In a new study in the open-access journal PLoS Biology, Pier Ferrari, Stephen Suomi, and colleagues explored the possibility that imitation evolved earlier in the primate tree by studying neonatal imitation in rhesus monkeys, which split from the human lineage about 25 million years ago. They found that rhesus infants can indeed imitate a subset of human facial gestures—gestures the monkeys use to communicate. The first investigation of neonatal imitation outside the great ape lineage, their study suggests that the trait is not unique to great apes after all.
Ferrari et al. tested 21 baby rhesus monkeys’ response to various experimental conditions at different ages (one, three, seven, and 14 days old). Infants were held in front of a researcher who began with a passive expression (the baseline condition) and then made one of several gestures, including tongue protrusion, mouth opening, lip smacking, and hand opening.
Day-old infants rarely displayed mouth opening behavior, but smacked their lips frequently. When experimenters performed the mouth opening gesture, infants responded with increased lip smacking but did not increase any other behavior. None of the other stimuli produced significant responses. But by day 3, matched behaviors emerged: infants stuck out their tongues far more often in response to researchers’ tongue protrusions compared with control conditions, and smacked their lips far more often while watching researchers smacking theirs. (Watch an infant imitating mouth opening at DOI: 10.1371/journal.pbio.0040302.sv001.) By day 7, the monkeys tended to decrease lip smacking when humans performed the gesture, and by two weeks, all imitative behavior stopped.
Infant rhesus monkeys, these results suggest, have a narrow imitation window that opens three days after birth, when they can reproduce human tongue protrusion and lip smacking. This imitation period is much longer in humans (two to three months) and chimps (about two months). It’s possible that rhesus babies show more varied and prolonged imitative behavior in response to mom or other monkeys than to human experimenters, who may not provide the most relevant biological cues. But this narrow window does comport with the development schedule of rhesus monkeys, which is much shorter than that of humans and chimps.
Many questions remain about the neural mechanisms of neonatal imitation. The researchers argue that their results support a resonance mechanism linked to mirror neurons, which have recently been identified while monkeys observe others’ lip smacking and tongue protrusion. In this model, observing human mouth gestures directly activates mirror neurons in the monkeys’ brain, ultimately leading to a replication of the gesture.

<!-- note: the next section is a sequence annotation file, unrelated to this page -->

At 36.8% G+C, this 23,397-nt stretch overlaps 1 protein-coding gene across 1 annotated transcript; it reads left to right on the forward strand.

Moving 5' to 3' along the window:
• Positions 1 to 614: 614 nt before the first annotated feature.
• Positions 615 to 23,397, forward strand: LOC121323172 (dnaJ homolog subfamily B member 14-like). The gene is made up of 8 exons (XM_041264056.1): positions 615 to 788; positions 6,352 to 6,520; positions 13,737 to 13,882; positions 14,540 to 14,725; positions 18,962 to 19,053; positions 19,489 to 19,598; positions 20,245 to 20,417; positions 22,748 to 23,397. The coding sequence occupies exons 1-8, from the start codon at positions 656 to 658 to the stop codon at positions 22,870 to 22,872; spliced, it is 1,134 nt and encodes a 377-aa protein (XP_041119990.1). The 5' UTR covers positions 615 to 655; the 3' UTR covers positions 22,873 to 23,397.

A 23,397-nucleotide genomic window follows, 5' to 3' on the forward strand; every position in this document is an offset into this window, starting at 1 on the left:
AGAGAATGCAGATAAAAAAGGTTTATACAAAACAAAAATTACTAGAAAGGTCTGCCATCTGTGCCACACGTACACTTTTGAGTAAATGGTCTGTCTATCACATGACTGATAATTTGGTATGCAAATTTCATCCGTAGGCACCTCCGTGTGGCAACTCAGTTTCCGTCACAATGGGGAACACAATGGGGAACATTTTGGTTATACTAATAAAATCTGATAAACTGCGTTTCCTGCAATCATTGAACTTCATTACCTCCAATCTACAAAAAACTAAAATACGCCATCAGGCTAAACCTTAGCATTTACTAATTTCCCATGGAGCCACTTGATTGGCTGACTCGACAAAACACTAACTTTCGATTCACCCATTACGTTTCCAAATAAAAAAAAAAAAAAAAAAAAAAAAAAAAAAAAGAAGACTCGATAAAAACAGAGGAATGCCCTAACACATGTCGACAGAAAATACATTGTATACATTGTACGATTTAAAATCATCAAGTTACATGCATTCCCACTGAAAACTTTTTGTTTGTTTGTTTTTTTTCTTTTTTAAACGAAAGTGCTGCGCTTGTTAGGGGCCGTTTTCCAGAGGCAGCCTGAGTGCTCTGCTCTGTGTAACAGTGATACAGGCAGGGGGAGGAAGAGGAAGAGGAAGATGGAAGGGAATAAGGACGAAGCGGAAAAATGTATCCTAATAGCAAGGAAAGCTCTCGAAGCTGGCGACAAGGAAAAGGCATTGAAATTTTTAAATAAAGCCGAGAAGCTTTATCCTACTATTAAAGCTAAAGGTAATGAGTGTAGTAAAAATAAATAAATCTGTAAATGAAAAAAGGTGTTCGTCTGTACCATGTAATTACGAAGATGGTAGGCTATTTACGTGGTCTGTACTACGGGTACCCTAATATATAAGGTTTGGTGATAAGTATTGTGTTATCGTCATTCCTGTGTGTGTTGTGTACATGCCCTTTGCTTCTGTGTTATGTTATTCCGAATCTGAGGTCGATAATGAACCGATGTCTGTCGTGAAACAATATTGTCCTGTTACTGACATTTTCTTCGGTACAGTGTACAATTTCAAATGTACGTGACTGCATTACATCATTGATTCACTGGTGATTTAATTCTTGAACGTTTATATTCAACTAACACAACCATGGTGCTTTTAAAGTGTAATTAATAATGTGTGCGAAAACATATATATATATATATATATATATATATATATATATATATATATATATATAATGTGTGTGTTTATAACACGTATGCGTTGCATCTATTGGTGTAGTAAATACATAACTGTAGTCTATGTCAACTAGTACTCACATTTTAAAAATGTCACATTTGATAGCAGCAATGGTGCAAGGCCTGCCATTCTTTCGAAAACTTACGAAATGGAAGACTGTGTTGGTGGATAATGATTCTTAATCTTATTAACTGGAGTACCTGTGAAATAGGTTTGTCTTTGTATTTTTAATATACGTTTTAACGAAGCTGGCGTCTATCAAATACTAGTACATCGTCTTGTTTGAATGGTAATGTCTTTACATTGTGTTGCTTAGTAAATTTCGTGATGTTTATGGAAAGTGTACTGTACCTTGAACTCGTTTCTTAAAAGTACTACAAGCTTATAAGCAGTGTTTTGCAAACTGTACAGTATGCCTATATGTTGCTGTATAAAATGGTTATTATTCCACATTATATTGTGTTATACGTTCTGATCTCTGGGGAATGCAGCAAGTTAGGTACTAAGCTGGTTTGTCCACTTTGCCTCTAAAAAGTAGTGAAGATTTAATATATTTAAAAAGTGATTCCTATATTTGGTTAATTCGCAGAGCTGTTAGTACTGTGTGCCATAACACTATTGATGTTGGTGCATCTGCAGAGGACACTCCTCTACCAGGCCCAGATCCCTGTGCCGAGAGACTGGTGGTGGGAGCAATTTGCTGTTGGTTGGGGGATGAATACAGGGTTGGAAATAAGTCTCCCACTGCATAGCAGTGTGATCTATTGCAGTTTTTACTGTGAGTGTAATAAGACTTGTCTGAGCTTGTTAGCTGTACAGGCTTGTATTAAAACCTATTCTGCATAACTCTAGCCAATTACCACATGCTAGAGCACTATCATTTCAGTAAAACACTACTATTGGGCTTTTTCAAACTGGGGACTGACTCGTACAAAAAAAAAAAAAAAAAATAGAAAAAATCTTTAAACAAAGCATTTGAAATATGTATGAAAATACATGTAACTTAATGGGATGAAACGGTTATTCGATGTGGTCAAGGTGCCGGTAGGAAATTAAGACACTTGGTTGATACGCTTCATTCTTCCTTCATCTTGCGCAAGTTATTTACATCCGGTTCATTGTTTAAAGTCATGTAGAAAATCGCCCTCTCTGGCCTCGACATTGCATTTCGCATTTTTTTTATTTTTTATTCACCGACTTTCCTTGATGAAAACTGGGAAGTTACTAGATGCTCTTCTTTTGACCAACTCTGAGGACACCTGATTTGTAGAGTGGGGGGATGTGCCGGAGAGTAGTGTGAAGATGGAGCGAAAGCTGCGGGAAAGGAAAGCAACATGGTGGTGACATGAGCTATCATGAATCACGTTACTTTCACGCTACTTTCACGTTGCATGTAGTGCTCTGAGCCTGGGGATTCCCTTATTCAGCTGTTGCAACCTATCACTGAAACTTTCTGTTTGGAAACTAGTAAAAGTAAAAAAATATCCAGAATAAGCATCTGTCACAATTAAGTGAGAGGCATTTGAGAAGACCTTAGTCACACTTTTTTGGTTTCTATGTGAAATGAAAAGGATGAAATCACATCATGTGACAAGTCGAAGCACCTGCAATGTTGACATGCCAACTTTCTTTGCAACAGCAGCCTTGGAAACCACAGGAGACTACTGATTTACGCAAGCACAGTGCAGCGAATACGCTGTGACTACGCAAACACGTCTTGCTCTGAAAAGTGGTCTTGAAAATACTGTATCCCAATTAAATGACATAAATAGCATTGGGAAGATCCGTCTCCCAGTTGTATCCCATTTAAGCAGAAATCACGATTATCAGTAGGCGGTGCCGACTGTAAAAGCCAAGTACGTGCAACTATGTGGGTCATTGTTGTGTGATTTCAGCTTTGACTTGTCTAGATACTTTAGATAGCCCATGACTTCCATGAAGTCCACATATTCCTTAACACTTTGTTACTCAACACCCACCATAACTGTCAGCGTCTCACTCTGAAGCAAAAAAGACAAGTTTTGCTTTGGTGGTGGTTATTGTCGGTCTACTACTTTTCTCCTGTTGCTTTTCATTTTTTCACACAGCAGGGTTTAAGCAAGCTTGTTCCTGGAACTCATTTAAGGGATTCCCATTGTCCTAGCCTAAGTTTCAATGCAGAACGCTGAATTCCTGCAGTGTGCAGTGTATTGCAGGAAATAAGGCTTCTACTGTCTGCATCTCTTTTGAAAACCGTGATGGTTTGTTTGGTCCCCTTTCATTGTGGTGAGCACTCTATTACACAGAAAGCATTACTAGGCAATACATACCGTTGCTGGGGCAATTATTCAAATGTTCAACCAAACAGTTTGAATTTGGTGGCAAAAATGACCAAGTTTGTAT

Human babies can imitate an adult’s facial gesture a day after seeing it, which may help them identify individuals. For rhesus monkeys, lip smacking (which often alternates with tongue protrusion) accompanies grooming sessions and signals affiliation—an important social cue for a species that is often described as “despotic and nepotistic.” Picking up these social gestures early in life may well facilitate the animal’s early social relations (primarily with the mother) and assimilation into the social fabric of the group, providing a mechanism for distinguishing friend from foe. It will be interesting to test the extent of imitation in monkeys with more complex social dynamics. While the social life of rhesus monkeys may not demand the more sophisticated repertoire of behaviors seen in great apes, they seem to be hard-wired for imitation just like apes.
Citation: Ferrari PF, Visalberghi E, Paukner A, Fogassi L, Ruggiero A, et al. (2006) Neonatal imitation in rhesus macaques. PLoS Biol 4(9): e302. DOI: 10.1371/journal.pbio.0040302.
Andrew Hyde | alfa
Scientists spin artificial silk from whey protein
24.01.2017 | Deutsches Elektronen-Synchrotron DESY
Choreographing the microRNA-target dance
24.01.2017 | UT Southwestern Medical Center
A Swedish-German team of researchers has cleared up a key process for the artificial production of silk. With the help of the intense X-rays from DESY's...
For the first time ever, a cloud of ultra-cold atoms has been successfully created in space on board of a sounding rocket. The MAIUS mission demonstrates that quantum optical sensors can be operated even in harsh environments like space – a prerequi-site for finding answers to the most challenging questions of fundamental physics and an important innovation driver for everyday applications.
According to Albert Einstein's Equivalence Principle, all bodies are accelerated at the same rate by the Earth's gravity, regardless of their properties. This...
An important step towards a completely new experimental access to quantum physics has been made at University of Konstanz. The team of scientists headed by...
Yersiniae cause severe intestinal infections. Studies using Yersinia pseudotuberculosis as a model organism aim to elucidate the infection mechanisms of these...
Researchers from the University of Hamburg in Germany, in collaboration with colleagues from the University of Aarhus in Denmark, have synthesized a new superconducting material by growing a few layers of an antiferromagnetic transition-metal chalcogenide on a bismuth-based topological insulator, both being non-superconducting materials.
While superconductivity and magnetism are generally believed to be mutually exclusive, surprisingly, in this new material, superconducting correlations...
19.01.2017 | Event News
10.01.2017 | Event News
09.01.2017 | Event News
24.01.2017 | Physics and Astronomy
24.01.2017 | Life Sciences
24.01.2017 | Health and Medicine